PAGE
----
I can see why Joe Biden wants to get into a Mighty Sword contest with Donald Trump, like the one they had Tuesday. When Biden taunts Trump, it makes Trump pay attention to him, Trump drags the media along, and it sends the message that this is a Trump-Biden race.
Trump doesn’t seem to respond to any of the others in quite the way he responds to Biden. He clearly sees Biden as the biggest threat—Trump reacts to these kinds of stimuli the way an animal does, and his canine smell is telling him that Biden is the dog who’s most likely to knock him off the porch. And sure enough, Biden won Tuesday, I would think, to your average neutral observer, because he tied Trump’s unhinged behavior to the impact it’s having on regular people, on tariffs for example.
So that’s all well and good. But if Biden is going to win this thing, and I mean the primary and the general, which are two different jobs, he and his people will need to remember that job number one here isn’t trolling Trump. It’s talking turkey.
You’ll recall the political autopsy on Hillary. It was about as universal as any such post-mortem I’ve seen: She talked too much about what a ghastly human being Trump was and not enough about her own economic vision, especially for hurting small towns and rural areas. This is supposedly what cost her Michigan, Wisconsin, and Pennsylvania.
I’m not saying Biden is making the same mistake. Way too early for that. Just throwing out a reminder here: The entire point of this campaign is convincing enough Americans—and in the right places so that their votes register on the road to 270 electoral votes—that the Democratic Party is firmly on their side.
You know that Elizabeth Warren has more plans than hairs coming out of her head. It’s done her a world of good, too. She’s running a great race so far. And you know what Bernie Sanders stands for. The same things he stood for in 2016, and for that matter 1996 and 1986 and probably 1956. His economic message, whether one finds it real-world doable or not, couldn’t be clearer.
But what does Joe Biden stand for economically? We don’t really know yet.
You can get some idea with a little Googling. Did you know that Biden has endorsed free college? Really? Joe Biden? Yep. He came out for this back in 2015, when he was considering running for president. “We need to commit to 16 years of free public education for all our children,” he said. “We all know that 12 years of public education is not enough.”
You probably thought that was the kind of idea that was too left for Biden. So did I. In fact, I’m not a big fan of free college, for reasons we’ll get to in some future column. But if Biden took that position in 2015, it’s kind of hard to imagine him backing away from it now.
Biden hasn’t gone into a ton of specifics yet on the campaign trail, but he did give a big economic policy address at the Brookings Institution last November. He laid out five principles of his economic policy:
1. Reduce inequality. Money quote: “What we need is a pro-growth, progressive tax code that treats workers as job creators, not just investors.” That “job creators” thing is a bit of insider-speak going back to the Obama era, when Republicans introduced the phrase “job creators” into the lexicon, as in, the people whose success Obama & co. supposedly resented and wanted to punish. The correct liberal response came to be that workers and consumers are the real job creators, not bosses, so Biden is dancing to the right tune here.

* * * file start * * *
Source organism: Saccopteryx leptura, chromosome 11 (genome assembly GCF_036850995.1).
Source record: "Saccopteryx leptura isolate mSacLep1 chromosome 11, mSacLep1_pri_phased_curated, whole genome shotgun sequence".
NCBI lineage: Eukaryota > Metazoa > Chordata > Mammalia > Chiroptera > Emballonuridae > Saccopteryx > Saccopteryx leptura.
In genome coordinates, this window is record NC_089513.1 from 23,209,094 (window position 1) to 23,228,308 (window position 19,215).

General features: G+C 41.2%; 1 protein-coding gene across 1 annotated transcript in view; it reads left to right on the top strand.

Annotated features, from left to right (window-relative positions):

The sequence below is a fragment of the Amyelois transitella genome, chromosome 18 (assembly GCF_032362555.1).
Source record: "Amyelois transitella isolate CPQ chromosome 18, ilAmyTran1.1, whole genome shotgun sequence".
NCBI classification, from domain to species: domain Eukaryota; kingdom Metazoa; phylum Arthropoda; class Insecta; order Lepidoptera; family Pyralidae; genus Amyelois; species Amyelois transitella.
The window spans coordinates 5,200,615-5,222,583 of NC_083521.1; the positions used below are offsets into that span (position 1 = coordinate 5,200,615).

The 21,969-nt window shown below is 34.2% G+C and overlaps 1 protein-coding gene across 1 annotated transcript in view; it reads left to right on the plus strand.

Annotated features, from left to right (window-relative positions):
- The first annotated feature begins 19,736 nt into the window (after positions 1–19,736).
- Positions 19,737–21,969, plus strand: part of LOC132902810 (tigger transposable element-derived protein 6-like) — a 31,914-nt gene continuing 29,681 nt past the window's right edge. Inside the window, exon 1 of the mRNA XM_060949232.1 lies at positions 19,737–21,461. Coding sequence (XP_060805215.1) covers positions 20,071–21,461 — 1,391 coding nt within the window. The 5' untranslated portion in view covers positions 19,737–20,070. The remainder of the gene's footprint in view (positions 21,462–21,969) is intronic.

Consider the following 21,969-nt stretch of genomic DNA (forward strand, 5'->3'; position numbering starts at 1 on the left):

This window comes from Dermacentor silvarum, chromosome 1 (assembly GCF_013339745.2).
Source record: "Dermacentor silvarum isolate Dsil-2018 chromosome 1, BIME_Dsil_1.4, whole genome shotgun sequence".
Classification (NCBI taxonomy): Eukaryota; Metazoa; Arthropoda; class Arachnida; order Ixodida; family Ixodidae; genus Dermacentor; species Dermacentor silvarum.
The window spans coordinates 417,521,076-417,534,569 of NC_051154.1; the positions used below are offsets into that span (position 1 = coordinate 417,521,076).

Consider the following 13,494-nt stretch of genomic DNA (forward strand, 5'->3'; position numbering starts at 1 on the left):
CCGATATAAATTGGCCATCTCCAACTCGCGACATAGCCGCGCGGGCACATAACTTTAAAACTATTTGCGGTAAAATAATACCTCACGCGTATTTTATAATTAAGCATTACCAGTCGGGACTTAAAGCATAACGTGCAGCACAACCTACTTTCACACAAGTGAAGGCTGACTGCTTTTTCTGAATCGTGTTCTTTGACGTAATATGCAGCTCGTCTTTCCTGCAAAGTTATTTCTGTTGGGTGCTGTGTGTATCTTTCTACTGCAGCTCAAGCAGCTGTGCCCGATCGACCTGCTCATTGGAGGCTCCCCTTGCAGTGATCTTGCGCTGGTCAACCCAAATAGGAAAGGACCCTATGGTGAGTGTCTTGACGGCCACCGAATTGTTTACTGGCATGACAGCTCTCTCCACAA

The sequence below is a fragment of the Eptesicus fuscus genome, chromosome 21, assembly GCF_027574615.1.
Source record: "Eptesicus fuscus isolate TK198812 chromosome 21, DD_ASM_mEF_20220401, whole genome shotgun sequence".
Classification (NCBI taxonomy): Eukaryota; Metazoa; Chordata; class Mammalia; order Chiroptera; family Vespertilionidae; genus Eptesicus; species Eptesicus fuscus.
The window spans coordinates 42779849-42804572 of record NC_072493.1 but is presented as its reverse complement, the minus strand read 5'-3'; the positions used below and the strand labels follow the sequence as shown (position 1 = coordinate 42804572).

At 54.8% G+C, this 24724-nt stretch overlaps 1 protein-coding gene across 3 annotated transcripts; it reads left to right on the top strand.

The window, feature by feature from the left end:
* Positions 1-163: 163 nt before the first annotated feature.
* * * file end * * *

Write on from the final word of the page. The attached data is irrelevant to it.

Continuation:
2. Expand education. Money quote: “So we need widespread access to affordable college. Community college should be free. In my view, four-year public colleges should be free, too.” Okay, that “in my view” is a little bit of a hedge there, maybe.
3. Empower workers. Money quote: “All the power is with employers, with companies. And they’re squeezing the life out of workers because workers have no bargaining power.” He spoke here about workers being denied overtime, being subject to non-compete clauses, and more.
4. Rebuild infrastructure. Money quote: “So we need massive investment in infrastructure. Roads, bridges, airports, broadband.” Self-evident, perhaps, but if you were going to ask me to list five pillars of a reconstructed economy, infrastructure would certainly be one.
5. Help small-town and rural America. Money quote: “Three-fourths of all venture capital goes to just four cities. Think of all the great ideas that never got funding because the entrepreneur lived in the wrong city. We can’t have ZIP codes deciding the future of this nation.” It’s really, really important that Democrats talk about this. Way too many people in small towns and rural areas just knew Hillary Clinton wasn’t talking to them at all. Virtually all the economic vitality in this country has shifted to the cities and near-in suburbs, and to certain high-research university towns. And in all those places, Democrats get 55 or 60 percent of the vote. In the rest of the country, they get 25 or 30. They turn that 25 or 30 into 37, and they win. Easily.
The Brookings speech is not going to put Biden out on the party’s left flank, but nobody expects that. As working- and middle-class blueprints go, though, it’s not bad at all. He should start talking it up more and getting himself identified with these middle-class ideas in the public mind.
We have a long way to go to any voting, of course. But if it ends up being up to Joe Biden to save this country, that’s how he’s going to do it—not by getting into smackdowns with Trump.